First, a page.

Correct Part Number for Torque Converter Drain Plug


Veteran Poster
Sep 22, 2023
Richmond, VA
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The Ford workshop manual states that after draining the torque converter, you should replace the plug with a new one.


If for argument sake I wanted to obey the manual, the stated part number is 87650S - which is obsolete.

Ford does produce  a torque converter drain plug for Mustang and Panther from 2001 onward according to my local dealership Parts guy, part number 391346S. That's odd because...wasn't it around that time that the plug was eliminated altogether?
They also didn't see anything indicating that the new part number superseded the old one.


So does anyone have a current part number? Are these two plugs in fact identical? Or do you just reuse your existing plug?
Ok, I hear you. But my skeptical nature is like: how can a little bolt with no o-ring and no kind of sealant actually seal anything?

It's a mechanical seal .. the taper on the threads creates a seal as it is tightened.

Ok, first post about NPT specifically states that it seals "with Teflon tape or jointing compound".

Teflon Tape and pipe dope are Lubricants .. they help turn the threads as they tighten.

I've installed plenty of TC drain plugs on Tbirds over the last 20 years and countless threaded connections in my career .. my journeyman card says Pipe Fitter / Steam Fitter, but I do HVAC and plumbing as well - in other words .. trust me, I do this work for a living.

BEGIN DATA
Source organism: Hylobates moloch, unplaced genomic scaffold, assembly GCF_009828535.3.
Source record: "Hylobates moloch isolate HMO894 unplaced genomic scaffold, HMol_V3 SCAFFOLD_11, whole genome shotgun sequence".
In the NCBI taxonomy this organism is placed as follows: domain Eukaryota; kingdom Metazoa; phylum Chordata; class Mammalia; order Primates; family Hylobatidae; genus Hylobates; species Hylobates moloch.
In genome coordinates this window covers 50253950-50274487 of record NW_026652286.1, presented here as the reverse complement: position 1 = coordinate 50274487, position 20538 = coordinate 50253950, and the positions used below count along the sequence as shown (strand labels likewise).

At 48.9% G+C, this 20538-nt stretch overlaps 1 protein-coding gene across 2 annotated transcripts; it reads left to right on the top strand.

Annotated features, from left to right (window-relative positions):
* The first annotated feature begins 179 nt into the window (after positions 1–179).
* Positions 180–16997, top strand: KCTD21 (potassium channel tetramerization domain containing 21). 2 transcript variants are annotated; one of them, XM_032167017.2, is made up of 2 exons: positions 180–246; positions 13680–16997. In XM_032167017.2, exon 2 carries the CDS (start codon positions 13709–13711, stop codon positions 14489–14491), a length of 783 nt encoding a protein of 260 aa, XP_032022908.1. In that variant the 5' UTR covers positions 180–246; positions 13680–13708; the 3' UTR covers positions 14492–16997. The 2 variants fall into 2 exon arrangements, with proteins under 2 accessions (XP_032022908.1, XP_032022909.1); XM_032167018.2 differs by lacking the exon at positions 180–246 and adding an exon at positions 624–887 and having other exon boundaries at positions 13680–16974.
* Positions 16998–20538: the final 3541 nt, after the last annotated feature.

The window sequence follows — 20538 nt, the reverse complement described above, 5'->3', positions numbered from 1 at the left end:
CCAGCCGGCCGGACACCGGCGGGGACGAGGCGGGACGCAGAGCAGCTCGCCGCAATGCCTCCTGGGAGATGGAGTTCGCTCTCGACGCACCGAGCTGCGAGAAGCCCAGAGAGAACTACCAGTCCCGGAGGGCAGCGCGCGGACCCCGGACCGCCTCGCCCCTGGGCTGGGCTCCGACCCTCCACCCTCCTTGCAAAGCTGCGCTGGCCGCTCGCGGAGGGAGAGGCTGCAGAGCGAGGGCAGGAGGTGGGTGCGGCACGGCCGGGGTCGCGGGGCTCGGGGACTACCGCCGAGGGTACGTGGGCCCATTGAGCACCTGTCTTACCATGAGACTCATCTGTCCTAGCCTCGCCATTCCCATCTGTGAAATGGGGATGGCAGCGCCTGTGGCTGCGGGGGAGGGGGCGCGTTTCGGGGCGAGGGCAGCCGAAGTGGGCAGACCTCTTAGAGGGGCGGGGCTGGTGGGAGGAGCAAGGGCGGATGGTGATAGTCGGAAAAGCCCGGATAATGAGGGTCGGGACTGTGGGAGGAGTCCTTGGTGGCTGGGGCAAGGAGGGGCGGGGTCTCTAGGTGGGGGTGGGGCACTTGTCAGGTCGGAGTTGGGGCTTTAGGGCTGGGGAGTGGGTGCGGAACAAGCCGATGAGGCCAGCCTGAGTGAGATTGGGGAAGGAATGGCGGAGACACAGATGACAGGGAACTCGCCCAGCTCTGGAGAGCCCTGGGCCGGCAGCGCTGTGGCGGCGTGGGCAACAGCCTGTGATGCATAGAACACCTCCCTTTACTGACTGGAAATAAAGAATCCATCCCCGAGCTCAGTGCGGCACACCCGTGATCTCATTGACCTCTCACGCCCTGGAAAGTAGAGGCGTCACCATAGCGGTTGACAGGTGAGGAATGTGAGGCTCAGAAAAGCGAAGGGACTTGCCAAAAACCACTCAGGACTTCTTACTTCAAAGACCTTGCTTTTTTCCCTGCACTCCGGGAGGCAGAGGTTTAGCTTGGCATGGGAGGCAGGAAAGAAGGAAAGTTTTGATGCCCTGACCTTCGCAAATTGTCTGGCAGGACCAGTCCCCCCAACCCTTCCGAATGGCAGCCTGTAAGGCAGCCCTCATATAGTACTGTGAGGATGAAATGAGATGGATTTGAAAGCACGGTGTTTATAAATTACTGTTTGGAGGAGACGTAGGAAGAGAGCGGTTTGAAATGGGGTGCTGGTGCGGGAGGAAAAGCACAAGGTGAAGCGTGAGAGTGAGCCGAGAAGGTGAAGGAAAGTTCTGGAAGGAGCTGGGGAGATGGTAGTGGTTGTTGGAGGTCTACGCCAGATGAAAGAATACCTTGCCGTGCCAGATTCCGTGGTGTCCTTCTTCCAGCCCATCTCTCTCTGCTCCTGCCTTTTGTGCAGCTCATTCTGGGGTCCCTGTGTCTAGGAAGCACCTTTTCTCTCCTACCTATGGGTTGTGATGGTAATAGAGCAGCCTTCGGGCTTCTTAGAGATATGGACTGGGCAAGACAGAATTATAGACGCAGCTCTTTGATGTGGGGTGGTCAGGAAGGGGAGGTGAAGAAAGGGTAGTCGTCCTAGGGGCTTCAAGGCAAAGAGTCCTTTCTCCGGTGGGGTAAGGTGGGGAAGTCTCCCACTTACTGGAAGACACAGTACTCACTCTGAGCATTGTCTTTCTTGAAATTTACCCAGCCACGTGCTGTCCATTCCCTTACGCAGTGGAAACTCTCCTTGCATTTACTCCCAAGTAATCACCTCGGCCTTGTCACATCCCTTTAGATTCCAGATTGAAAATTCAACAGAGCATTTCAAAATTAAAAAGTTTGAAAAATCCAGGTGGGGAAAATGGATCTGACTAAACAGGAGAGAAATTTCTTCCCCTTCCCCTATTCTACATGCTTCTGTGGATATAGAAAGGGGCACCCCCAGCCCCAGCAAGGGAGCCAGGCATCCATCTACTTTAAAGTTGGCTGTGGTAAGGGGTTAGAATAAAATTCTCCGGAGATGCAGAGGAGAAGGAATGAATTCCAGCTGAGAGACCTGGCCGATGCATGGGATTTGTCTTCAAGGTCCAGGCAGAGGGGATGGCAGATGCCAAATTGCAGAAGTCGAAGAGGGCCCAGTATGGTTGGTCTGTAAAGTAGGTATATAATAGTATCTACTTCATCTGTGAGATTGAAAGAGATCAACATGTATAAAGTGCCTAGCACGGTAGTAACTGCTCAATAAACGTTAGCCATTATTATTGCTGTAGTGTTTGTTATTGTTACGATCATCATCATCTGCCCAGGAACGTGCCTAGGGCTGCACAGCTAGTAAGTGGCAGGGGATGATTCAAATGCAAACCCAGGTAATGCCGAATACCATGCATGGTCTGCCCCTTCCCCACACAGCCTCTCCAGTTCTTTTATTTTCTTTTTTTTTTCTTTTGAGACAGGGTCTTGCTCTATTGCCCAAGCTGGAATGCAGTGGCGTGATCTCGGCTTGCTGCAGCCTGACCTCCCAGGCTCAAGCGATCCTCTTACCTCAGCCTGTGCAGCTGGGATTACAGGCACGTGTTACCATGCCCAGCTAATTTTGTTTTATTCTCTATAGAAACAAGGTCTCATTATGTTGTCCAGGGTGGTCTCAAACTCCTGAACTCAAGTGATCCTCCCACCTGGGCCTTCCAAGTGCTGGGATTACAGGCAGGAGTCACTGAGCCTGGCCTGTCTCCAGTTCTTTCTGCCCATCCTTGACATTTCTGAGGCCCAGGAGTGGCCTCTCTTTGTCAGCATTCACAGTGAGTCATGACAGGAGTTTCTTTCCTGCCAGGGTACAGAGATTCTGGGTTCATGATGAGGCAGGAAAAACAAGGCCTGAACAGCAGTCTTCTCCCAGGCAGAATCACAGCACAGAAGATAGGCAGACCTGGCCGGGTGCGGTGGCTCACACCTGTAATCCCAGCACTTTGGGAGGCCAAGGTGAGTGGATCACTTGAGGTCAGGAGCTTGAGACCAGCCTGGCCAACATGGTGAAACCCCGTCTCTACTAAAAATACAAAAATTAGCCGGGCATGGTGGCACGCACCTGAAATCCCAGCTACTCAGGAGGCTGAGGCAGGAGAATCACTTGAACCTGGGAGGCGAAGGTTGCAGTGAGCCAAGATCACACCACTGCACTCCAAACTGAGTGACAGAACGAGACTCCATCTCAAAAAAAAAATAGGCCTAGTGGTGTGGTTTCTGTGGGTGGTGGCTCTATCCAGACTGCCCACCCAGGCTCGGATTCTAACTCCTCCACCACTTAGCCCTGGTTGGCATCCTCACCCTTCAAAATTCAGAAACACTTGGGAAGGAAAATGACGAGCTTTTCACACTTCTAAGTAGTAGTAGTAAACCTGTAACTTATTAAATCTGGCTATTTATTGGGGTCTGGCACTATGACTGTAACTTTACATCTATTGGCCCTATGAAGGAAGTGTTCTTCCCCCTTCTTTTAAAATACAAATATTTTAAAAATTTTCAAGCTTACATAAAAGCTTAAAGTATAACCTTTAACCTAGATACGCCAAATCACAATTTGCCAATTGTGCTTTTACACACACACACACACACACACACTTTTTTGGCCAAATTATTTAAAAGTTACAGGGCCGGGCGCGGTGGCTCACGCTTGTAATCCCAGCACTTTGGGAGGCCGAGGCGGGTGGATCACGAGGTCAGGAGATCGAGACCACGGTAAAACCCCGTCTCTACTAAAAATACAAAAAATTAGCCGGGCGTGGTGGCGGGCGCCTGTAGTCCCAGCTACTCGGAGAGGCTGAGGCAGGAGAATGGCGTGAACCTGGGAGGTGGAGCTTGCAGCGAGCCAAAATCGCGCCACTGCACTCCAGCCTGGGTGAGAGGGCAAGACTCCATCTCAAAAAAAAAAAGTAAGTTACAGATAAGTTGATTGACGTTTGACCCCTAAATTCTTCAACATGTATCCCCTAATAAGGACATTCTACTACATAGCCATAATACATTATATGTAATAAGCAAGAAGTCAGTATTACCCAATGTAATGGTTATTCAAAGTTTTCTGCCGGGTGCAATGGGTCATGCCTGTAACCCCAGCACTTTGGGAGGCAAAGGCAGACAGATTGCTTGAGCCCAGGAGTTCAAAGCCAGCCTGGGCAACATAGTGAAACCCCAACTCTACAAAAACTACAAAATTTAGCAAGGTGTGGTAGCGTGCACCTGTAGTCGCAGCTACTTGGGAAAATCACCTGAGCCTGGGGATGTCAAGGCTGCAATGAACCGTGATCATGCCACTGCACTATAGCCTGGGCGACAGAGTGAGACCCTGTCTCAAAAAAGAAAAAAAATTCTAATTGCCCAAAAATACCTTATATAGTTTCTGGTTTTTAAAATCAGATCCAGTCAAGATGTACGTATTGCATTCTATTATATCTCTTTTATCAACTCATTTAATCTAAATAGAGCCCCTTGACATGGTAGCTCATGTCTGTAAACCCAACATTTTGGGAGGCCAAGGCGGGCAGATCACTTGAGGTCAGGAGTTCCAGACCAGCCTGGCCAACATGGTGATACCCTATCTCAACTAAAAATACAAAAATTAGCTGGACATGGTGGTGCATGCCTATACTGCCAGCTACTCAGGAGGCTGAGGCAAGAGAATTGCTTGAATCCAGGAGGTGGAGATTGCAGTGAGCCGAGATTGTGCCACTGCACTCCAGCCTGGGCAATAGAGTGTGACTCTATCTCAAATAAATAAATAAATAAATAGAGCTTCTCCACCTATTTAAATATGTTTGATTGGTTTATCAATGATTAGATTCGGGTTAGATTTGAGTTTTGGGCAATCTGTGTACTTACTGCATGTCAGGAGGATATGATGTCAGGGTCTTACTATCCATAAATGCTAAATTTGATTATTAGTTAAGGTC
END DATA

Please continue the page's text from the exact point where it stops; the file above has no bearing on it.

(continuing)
Ok, copy that...

So another question: the proper torque?

In the manual it states:


Meanwhile, I saw a YouTube video where the guy flashed another manual (but still 4R70W), which stated:


Pretty huge difference!
I worked with dumbasses that put together a 20 ton press, using teflon tape on every joint. :) It leaked from every joint; hydraulic fluid extrudes the teflon out under pressure, like toothpaste. You can use it on plumbing, but npt threads are metal to metal, on purpose. If a string of teflon tape gets loose in your transmission, it will ruin it. Don't do that.if one leaks, tighten it an eighth turn more.
This is a pdf, but they are talking stainless, which galls like hell without it. We have carbon steel, it does not need tape. dope is the liquid sealant.
The trick with Teflon tape is to leave the first thread or two exposed to prevent tape from getting inside the joint and allow proper thread engagement on initial tightening. Tape always gets pushed up and out of NPT joints - it's the taper .. take the joint back apart and this will be clearly evident.

Pipe dope won't prevent a leak - in other words, it's not really a sealant. It's labeled as a sealant but that's not exactly how it works since it never fully cures.

Stainless depends on the application. Food grade or clean drinking water might use an appropriate anti-seize lubricant, or an anaerobic sealer ( these cure and harden inside the threads ) .. however, sealer won't work if the threads have oil on them - like the TC, you will never get the female threads on the drain oil free while the TC is still in the vehicle.
I've drained multiple Ford torque converters by removing that plug and I have never replaced it and never had a leak. I've never torqued the plug with a torque wrench either. I think it only has a 7/16" head on it. I think I usually just use a 1/4" drive ratchet. You don't need a 3 foot breaker bar.

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